IME introduces middle school students to molecular engineering

James Lettow remembers how labs and science demonstrations impressed him when he was a middle school student. Now, as a graduate researcher working with polymers, he believes it is his turn to inspire the next generation. 

“I want to encourage kids who are interested to follow the same path I did, so they can add to science in their lives,” said Lettow. 

Lettow was among a dozen graduate students from the Institute for Molecular Engineering (IME) at the University of Chicago who volunteered to give hands-on demonstrations during No Small Matter, the IME’s new science and engineering fair aimed at students from sixth to eighth grade, on April 26. 

About 100 middle school students from three neighboring schools – the University of Chicago Charter Schools-Woodlawn Campus, Wadsworth STEM Elementary School, and the University of Chicago Lab Schools – viewed presentations from IME graduate students ranging from how liquid nitrogen can freeze gummy bears in four seconds to creating gooey oobleck, which acts as both a solid and a liquid. Graduate students also had a chance to talk about engineering at the nanoscale with students over a boxed lunch. 

No Small Matter is part of a series of events designed to help expose youth to the IME’s work and inspire them to pursue science, technology, engineering, and mathematics (STEM) courses at an early age, said Laura Rico-Beck, educational training and outreach coordinator at the IME. 

 "Research shows us that when young students learn about STEM early on, they have a higher likelihood of enrolling in more advanced classes in high school and pursuing STEM majors in college, which is why we are trying to find ways to engage students through programs like this,” said Rico-Beck.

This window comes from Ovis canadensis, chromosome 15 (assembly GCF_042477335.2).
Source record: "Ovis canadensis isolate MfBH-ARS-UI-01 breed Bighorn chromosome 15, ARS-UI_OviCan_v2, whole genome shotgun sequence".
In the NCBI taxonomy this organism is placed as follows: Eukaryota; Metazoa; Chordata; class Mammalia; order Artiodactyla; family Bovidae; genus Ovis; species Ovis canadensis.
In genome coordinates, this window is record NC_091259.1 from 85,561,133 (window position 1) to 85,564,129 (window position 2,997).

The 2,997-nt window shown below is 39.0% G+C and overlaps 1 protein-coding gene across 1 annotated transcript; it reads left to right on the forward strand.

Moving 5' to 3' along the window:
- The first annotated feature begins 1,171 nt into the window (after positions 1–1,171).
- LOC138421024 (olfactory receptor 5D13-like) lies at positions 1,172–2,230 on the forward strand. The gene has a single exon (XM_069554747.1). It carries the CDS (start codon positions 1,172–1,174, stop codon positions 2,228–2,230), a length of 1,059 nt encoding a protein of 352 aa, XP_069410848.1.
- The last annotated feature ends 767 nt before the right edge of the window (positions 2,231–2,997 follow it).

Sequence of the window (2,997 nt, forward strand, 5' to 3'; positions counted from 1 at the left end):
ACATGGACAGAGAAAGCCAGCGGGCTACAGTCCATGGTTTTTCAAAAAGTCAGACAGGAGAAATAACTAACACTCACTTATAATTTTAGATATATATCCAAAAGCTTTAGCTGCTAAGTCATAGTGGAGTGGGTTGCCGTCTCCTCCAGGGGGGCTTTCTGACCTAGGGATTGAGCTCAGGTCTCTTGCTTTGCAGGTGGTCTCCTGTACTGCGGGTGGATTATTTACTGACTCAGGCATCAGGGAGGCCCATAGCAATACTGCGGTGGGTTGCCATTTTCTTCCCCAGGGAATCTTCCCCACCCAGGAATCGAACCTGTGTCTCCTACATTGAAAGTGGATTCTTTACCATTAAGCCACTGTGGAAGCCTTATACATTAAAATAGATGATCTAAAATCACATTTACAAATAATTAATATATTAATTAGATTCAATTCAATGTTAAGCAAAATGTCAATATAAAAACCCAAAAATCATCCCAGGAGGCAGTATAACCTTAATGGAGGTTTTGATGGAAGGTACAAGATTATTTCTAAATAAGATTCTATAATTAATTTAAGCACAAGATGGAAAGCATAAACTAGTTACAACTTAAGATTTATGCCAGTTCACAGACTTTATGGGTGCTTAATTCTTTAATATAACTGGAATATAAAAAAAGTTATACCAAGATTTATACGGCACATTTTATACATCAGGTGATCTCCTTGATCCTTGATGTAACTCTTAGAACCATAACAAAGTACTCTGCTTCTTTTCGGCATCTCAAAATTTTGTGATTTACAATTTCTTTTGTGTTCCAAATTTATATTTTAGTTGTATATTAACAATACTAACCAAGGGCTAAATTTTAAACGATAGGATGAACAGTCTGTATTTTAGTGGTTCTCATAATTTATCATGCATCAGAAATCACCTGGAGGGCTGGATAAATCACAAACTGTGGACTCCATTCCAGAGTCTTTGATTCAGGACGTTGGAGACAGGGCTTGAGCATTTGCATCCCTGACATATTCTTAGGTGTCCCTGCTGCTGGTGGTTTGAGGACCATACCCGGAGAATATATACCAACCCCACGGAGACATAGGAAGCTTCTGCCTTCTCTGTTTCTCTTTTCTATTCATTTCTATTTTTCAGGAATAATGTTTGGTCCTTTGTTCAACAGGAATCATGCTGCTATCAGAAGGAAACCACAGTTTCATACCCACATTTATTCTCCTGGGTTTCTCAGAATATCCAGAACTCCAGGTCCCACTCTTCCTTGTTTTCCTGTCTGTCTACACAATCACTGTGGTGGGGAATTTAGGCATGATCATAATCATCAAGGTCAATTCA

And it wasn’t just the visitors who got into it. Graduate researcher Rachel Wallace, who demonstrated the process of diffusion by dipping eggs in various substances, says she got a buzz out of working with the curious young students.

“Working with kids reminds me of the fun parts of what it is that I do and why I got into it in the first place,” said Wallace, who studies bioengineering for different medical applications.

Elyse Watkins, who presented with Wallace, said events like No Small Matter help make science and engineering more accessible to the public.

“It’s really easy to get lost in the world of science where you’re disconnected from the public, so it’s important for scientists to be able to talk to the public and to explain research in a way that they will understand,” said Watkins.

Organizers of the event hope that the messages of the science and engineering fair resonated with the young audience, as the challenges their generation faces, from providing energy and water to 7.5 billion people and combating climate change, are truly no small matter. But while the challenges seem daunting, the field of molecular engineering is also at an exciting crossroads, said James Skinner, Crown Family Professor of Molecular Engineering.

“Researchers at IME are on the cusp of being able to use the crazy properties of quantum mechanics to engineer new nanomaterials for what is called quantum information storage,” Skinner told the young audience. “We are also in the midst of a genetic revolution, and we can now contemplate engineering the human immune system to cure diseases such as cancer.”